THINGS (FtoF #219)

1. AMAZON’S BRICKS & MORTAR STORE

You may have read about this already. And by ‘this’ I don’t mean the PR stunt that was the Amazon Go ‘launch’ last year – I mean this: Amazon’s new Book Store in New York.

While a predominantly online entity switching to offline is an interesting thing on its own, what I find really interesting in this instance is how Amazon is managing the sections of said book shop.

Paul Shapiro went and had a look:

Hurrah for data-driven sales techniques!

It’s worth clicking on the link to Paul’s original Tweet above (or just click on the image and it’ll open) as he’s threaded a bit more commentary + photos for your reading pleasure.

Enjoy.

2. THE MELANCHOLY OF DON BLUTH

From American Tail to The Land Before Time, if you grew up in the 80s then you’ll know the work of Don Bluth. If you grew up in the 90s, the Disney movies you saw were heavily influenced by Don Bluth.

This piece, entitled as above, is a gorgeous and in-depth look at Bluth’s phenomenal work. It is very hard to lift quotes without spoilers to the movies mentioned so I won’t just in case any of you SICK PEOPLE haven’t seen The Land That Time Forgot, for example.

3. MARTIN SCORSESE 

As intros go, this ain’t bad:

“Have a conversation with anyone, anywhere in the world about the greatest living filmmakers, and if the name “Martin Scorsese” isn’t one of the first two or three mentioned, leave that conversation immediately and never speak to that person again. Because Scorsese’s greatness isn’t up for debate, it just isn’t. For nearly a half-century now he has built film upon film into a diverse and heralded oeuvre that includes crime films (Mean Streets, Goodfellas, Casino, The Departed), intense character studies (Alice Doesn’t Live Here Anymore, Taxi Driver, The Aviator), religious epics (The Last Temptation of Christ, Kundun, Silence), documentaries (The Last Waltz, Public Speaking, A Letter to Elia), and rollicking tributes to art and artists (New York New York, Life Lessons, Hugo). There is no doubt that no matter who comes after him, Martin Scorsese will always remain not only one of the greatest filmmakers ever, but also one of the most important. If you think we get Quentin Tarantino, Paul Thomas Anderson, John Woo, Jim Jarmusch, the Coen Brothers, or even Wes Anderson without the influence of Scorsese, you’re wrong. As a director, a writer, a lover and conservationist of film and film history, Scorsese has had an impact on pretty much every significant filmmaker who’s come after him, and that might sound like over-enthusiastic, hyperbolic mythmaking, but you know I’m right. He’s Martin Fucking Scorsese.”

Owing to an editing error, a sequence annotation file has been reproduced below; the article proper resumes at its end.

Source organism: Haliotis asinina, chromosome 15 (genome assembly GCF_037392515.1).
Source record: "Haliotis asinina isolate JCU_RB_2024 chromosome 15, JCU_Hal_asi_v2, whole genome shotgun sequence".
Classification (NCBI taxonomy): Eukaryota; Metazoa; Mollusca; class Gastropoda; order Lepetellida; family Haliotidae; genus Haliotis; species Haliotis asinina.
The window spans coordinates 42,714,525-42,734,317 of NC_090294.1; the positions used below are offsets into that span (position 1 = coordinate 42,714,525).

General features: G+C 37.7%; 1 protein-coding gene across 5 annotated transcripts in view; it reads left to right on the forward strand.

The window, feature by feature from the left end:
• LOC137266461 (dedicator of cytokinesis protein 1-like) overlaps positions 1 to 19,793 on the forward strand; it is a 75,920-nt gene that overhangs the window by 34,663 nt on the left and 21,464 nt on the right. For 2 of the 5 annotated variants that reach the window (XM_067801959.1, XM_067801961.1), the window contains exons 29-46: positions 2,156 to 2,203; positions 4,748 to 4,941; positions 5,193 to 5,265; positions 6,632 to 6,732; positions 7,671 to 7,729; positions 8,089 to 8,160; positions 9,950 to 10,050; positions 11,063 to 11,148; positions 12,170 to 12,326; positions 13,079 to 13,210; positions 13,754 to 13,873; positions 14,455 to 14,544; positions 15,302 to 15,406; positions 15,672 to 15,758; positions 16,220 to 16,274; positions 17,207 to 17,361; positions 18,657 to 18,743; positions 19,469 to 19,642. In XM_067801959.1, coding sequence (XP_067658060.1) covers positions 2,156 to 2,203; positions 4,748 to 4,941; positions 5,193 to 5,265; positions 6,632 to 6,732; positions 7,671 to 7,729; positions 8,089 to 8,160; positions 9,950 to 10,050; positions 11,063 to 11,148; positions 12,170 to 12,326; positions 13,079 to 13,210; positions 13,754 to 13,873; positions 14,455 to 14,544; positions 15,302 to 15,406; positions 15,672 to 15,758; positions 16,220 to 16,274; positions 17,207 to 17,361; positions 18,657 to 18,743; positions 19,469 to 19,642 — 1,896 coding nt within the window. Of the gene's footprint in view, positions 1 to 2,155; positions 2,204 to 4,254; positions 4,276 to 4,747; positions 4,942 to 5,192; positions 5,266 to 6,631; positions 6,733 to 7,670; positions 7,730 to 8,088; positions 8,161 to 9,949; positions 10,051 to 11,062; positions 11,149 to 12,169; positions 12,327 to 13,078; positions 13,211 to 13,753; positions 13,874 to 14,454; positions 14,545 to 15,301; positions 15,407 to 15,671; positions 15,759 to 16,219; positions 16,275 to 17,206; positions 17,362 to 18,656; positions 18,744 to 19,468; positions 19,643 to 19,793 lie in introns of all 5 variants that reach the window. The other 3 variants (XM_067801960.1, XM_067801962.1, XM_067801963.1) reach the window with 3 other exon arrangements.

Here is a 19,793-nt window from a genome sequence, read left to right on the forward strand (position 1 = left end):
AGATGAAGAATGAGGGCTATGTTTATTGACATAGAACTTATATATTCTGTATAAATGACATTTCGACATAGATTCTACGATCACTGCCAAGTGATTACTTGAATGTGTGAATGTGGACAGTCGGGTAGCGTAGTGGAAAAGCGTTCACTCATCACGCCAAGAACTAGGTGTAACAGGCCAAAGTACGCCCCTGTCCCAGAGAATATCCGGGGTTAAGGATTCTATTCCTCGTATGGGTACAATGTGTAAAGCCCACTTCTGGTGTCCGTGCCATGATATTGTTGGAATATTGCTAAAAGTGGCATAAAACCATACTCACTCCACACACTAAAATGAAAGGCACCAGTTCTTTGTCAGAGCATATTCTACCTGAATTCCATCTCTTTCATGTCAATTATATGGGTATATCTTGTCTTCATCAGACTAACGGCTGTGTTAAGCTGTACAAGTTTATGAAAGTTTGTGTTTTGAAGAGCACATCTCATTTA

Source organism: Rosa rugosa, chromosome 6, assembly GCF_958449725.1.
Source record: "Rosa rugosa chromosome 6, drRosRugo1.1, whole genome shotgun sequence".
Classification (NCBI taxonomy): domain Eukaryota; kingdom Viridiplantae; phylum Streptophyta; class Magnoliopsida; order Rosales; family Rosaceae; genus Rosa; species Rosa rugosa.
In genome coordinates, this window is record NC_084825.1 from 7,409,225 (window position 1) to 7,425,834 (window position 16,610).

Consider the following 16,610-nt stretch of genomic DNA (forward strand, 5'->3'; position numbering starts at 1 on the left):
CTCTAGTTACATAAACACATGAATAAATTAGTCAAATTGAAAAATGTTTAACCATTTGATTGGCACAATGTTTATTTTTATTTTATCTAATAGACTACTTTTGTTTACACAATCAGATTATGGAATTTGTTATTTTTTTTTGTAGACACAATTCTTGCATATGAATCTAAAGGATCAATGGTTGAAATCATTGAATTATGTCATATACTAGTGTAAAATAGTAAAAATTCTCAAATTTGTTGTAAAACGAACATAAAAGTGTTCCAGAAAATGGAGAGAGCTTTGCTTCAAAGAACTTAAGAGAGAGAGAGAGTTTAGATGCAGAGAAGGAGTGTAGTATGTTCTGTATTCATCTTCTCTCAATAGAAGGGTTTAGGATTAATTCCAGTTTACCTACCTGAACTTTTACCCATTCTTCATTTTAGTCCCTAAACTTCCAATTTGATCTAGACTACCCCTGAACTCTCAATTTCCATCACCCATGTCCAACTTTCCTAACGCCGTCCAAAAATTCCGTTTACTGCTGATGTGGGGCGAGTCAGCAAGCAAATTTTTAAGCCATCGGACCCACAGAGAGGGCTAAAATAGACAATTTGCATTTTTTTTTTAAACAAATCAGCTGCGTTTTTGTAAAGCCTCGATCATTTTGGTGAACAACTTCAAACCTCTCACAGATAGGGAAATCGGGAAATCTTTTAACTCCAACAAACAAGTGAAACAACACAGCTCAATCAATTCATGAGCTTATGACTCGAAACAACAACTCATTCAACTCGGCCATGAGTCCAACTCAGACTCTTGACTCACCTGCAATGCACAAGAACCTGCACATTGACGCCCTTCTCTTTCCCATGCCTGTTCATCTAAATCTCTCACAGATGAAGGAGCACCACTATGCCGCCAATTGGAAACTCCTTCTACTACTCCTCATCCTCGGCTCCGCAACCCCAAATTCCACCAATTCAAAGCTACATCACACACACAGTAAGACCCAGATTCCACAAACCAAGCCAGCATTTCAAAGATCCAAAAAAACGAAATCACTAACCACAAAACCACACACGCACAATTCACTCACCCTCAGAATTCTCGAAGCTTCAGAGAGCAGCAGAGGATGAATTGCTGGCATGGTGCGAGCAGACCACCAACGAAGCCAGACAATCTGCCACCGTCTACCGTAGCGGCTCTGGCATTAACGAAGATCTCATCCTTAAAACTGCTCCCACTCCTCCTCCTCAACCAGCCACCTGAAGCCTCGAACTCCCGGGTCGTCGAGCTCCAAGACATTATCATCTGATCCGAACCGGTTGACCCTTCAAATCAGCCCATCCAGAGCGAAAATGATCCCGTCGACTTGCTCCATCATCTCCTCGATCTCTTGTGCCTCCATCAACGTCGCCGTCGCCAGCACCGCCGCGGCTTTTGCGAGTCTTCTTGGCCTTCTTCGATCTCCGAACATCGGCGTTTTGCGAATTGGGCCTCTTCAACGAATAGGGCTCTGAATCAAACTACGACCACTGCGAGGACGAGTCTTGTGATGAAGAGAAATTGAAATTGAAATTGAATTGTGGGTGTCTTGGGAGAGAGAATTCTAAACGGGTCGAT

This is another link to Film School Rejects but this time it’s the mother lode of video essays on Scorsese.

4. ARTIFICIAL EMOTIONAL INTELLIGENCE

Leigh Alexander is always such a good read and this week, via How We Get To Next, Alexander tackles the idea of AI taking on the emotional workforce.

There aren’t many writers that can get from Teddy Ruxpin to dismantling the patriarchy but in her search for emotional intelligence from our robotic friends, Alexander manages just that – and more.

Good reading.

5. THE CALM PHOTOGRAPHY MOVEMENT

Suicide is the single biggest killer of men under the age of 45 in the UK. Charity the Campaign Against Living Miserably (CALM) was set up to address some of the underlying causes behind this shocking statistic, particularly the fact that men are far less likely to seek help with depression than women.

In order to prompt discussion around masculinity and mental health, as well as raise awareness and funds for CALM, Scott Shillum and Steve Wallington, both of whom have lost family and friends to suicide, have founded the Calm Photography Movement.

Amateur and professional photographers are invited to submit images which shine a light on the limitations of traditional masculinity for a chance to be featured in the Calm Photography Movement exhibition at the Getty Images Gallery in central London, to coincide with Mental Health Awareness Week in May. The submissions will be judged by a professional panel. Selected photographs will feature in the show (which runs from May 10 to 19), be used in print and social campaigns as well as be curated into a catalogue available for purchase in support of CALM.

You can find out more / get involved yourself via the official website.

BONUSES THIS WEEK ARE AS FOLLOWS: 

Aaaaand I’m spent.

Until next time,

Whatley out, x

 

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